Waste is the root cause of a large percentage of manufacturing cost. For this reason, waste is the target of most manufacturing improvement efforts. In fact, improvement strategies, such as Lean Manufacturing, focus efforts on eliminating waste rather than speeding up a value-adding process.
In order to actually eliminate waste, you have to be able to identify it. There are a number of different types of waste in a manufacturing operation. I will be discussing some of these in both this month's and next month's columns.
Inventory Waste—One of the costliest wastes is excessive inventory. Inventory waste inevitably occurs because manufacturers don't know how much of a given product to produce. Therefore, they tend to overproduce to assure that they don't run out. Unfortunately, this overproduced inventory is waste because it represents time and money we have invested in material and labor expenses that cannot be readily converted into cash. Why else do we produce too much inventory? Well for one, our machine setups can be so time consuming that we would rather make more than we need than endure another costly setup. Another reason is part complexity. Sometimes parts are so difficult to make that when we have the production process "just right," we want to keep running so we don't have to experience this production headache in the near future. Yet another reason for excessive inventory is unreliable suppliers. If our suppliers have extended lead times, we want to get as much as we can during our window of delivery opportunity. In this case, we are actually rewarding our suppliers for poor delivery performance by buying increased quantities. Inventory levels in excess of those you need to make what you can ship are a waste and come with the high cost of inventory carrying charges (that may equate to 25 to 35 percent of the value of the inventory per year).
Remedies to inventory waste are changing manufacturing processes to support the production of components to order, focusing efforts on reducing setup times, redesigning products to minimize component complexity and establishing "win-win" partnerships with key suppliers.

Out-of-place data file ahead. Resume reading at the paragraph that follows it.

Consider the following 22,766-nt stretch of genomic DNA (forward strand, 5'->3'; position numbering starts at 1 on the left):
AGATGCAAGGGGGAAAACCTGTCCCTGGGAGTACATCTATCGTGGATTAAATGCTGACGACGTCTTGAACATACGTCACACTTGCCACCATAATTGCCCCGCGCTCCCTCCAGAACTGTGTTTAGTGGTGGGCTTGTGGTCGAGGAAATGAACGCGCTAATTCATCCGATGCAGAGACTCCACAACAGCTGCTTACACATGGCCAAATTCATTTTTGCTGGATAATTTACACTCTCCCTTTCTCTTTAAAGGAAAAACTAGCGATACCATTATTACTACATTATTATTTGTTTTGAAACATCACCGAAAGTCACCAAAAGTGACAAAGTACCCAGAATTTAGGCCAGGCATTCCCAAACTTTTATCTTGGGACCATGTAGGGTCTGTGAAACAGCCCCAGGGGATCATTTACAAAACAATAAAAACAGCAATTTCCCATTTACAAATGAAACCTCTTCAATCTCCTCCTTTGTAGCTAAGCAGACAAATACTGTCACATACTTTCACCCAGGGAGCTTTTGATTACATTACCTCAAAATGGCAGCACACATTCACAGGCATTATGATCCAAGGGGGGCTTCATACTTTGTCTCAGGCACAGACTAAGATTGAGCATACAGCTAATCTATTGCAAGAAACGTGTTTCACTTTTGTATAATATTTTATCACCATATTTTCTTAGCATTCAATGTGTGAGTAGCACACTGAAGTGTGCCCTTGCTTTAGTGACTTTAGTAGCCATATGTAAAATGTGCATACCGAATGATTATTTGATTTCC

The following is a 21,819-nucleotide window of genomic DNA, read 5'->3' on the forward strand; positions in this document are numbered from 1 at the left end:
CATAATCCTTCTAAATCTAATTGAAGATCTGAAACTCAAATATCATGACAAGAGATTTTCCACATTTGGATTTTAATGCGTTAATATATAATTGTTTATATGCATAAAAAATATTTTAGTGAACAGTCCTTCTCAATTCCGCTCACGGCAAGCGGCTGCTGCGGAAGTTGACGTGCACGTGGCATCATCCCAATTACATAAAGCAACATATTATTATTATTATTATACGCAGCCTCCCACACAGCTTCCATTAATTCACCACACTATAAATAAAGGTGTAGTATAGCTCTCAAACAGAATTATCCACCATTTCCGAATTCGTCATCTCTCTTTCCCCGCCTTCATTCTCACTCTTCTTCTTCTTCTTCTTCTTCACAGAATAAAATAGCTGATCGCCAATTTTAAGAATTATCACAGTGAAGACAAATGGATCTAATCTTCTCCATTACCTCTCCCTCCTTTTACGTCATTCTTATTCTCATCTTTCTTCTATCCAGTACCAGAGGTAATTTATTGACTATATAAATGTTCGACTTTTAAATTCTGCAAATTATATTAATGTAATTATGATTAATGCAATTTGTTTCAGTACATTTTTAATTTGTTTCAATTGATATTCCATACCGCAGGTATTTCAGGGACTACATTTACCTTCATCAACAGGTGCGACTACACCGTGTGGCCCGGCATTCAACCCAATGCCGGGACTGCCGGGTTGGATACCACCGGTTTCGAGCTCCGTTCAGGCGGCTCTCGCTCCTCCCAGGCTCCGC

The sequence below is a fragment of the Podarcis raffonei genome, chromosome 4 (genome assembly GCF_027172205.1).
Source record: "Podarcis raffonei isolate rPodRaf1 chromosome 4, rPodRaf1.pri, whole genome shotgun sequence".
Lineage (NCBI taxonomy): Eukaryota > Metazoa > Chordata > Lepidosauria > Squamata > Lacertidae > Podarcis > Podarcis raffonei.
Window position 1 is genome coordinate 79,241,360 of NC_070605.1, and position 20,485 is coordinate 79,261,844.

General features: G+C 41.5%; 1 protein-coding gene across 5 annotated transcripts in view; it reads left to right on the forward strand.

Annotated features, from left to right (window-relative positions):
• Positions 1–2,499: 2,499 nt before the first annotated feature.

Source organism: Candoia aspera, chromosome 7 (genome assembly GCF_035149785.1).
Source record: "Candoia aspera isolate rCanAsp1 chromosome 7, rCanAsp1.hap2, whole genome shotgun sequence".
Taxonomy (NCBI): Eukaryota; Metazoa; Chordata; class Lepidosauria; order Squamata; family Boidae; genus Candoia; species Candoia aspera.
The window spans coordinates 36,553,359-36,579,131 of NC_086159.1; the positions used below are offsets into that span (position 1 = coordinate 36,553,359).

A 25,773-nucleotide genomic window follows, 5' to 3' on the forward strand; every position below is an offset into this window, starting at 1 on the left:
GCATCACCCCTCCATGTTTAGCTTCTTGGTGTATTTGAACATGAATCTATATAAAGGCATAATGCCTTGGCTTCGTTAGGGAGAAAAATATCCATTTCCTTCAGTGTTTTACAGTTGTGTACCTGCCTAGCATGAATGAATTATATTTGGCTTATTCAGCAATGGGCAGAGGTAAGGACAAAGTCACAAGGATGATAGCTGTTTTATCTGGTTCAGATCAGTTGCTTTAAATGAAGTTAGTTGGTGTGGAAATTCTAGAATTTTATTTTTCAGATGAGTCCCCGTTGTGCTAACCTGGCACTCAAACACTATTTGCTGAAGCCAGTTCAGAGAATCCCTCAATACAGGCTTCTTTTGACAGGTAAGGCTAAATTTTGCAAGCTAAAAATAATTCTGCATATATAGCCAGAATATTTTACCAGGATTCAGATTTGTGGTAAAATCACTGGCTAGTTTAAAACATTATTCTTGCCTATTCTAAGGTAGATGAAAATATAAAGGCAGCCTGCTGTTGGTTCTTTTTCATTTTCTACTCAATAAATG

Processing Waste—Processing a part to do more than is required to make it function properly is wasteful. Often processing waste is caused by product changes without process updates. The design changes just don't get properly communicated to the manufacturing operations (has anyone seen specs calling for continued plating of a newly introduced material, such as stainless steel?). One of the most common kinds of processing waste is packaging for in-plant handling and transportation. We realize there is a need to protect parts from damage, and we will go to great expense to do this instead of eliminating the handling and transportation. Finally, holding parts to tolerances that are not really required is an example of waste that almost every manufacturer has had to contend with. I have even heard engineers say that they build in a tighter tolerance on a part than is required just so the machinist will hold a lesser tolerance than is the true requirement. This bizarre thinking is the ultimate in wastefulness, as the cost incurred in making the effort to achieve the unnecessary (and often unachievable) is significant.
Processing waste can be remedied by implementing design change reviews that assure all process changes are made in parallel with design changes, establishing manufacturing processes to reduce handling and implementing good communication practices between engineers and manufacturing personnel.
Motion Waste—If all the things that people needed to do their jobs were strategically located in a convenient area, much motion would be eliminated. Any time someone has to walk to another area, bend over to pick up parts or reach a great distance to get an item, this is wasted motion. These motions are also frequent causes of worker injuries, which may result in the ultimate waste: lost time. Wasted motion may be the easiest type of waste to eliminate. By simply watching a person do a job, you can see if wasted motion has been built into the job. You can also observe how often someone has to search for something, the No. 1 cause of wasted motion.
The best remedy for wasted motion is a well-organized workplace in which an operator has all required items within an arm's reach to find anything quickly.
Next month, I will discuss the wastes of waiting, transporting and defects.